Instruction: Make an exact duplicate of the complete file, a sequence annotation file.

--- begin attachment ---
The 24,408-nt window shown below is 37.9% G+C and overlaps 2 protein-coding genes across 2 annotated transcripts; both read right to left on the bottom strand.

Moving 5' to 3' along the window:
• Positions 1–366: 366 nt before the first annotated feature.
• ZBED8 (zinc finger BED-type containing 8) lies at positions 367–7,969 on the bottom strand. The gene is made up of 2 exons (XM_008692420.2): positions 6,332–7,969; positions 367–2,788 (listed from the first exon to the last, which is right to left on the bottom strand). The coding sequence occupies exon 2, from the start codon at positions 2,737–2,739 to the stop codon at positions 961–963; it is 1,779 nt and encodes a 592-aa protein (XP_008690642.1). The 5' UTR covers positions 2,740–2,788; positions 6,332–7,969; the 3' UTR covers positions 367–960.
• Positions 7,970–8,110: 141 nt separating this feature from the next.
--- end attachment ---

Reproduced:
The 24,408-nt window shown below is 37.9% G+C and overlaps 2 protein-coding genes across 2 annotated transcripts; both read right to left on the bottom strand.

Moving 5' to 3' along the window:
• Positions 1–366: 366 nt before the first annotated feature.
• ZBED8 (zinc finger BED-type containing 8) lies at positions 367–7,969 on the bottom strand. The gene is made up of 2 exons (XM_008692420.2): positions 6,332–7,969; positions 367–2,788 (listed from the first exon to the last, which is right to left on the bottom strand). The coding sequence occupies exon 2, from the start codon at positions 2,737–2,739 to the stop codon at positions 961–963; it is 1,779 nt and encodes a 592-aa protein (XP_008690642.1). The 5' UTR covers positions 2,740–2,788; positions 6,332–7,969; the 3' UTR covers positions 367–960.
• Positions 7,970–8,110: 141 nt separating this feature from the next.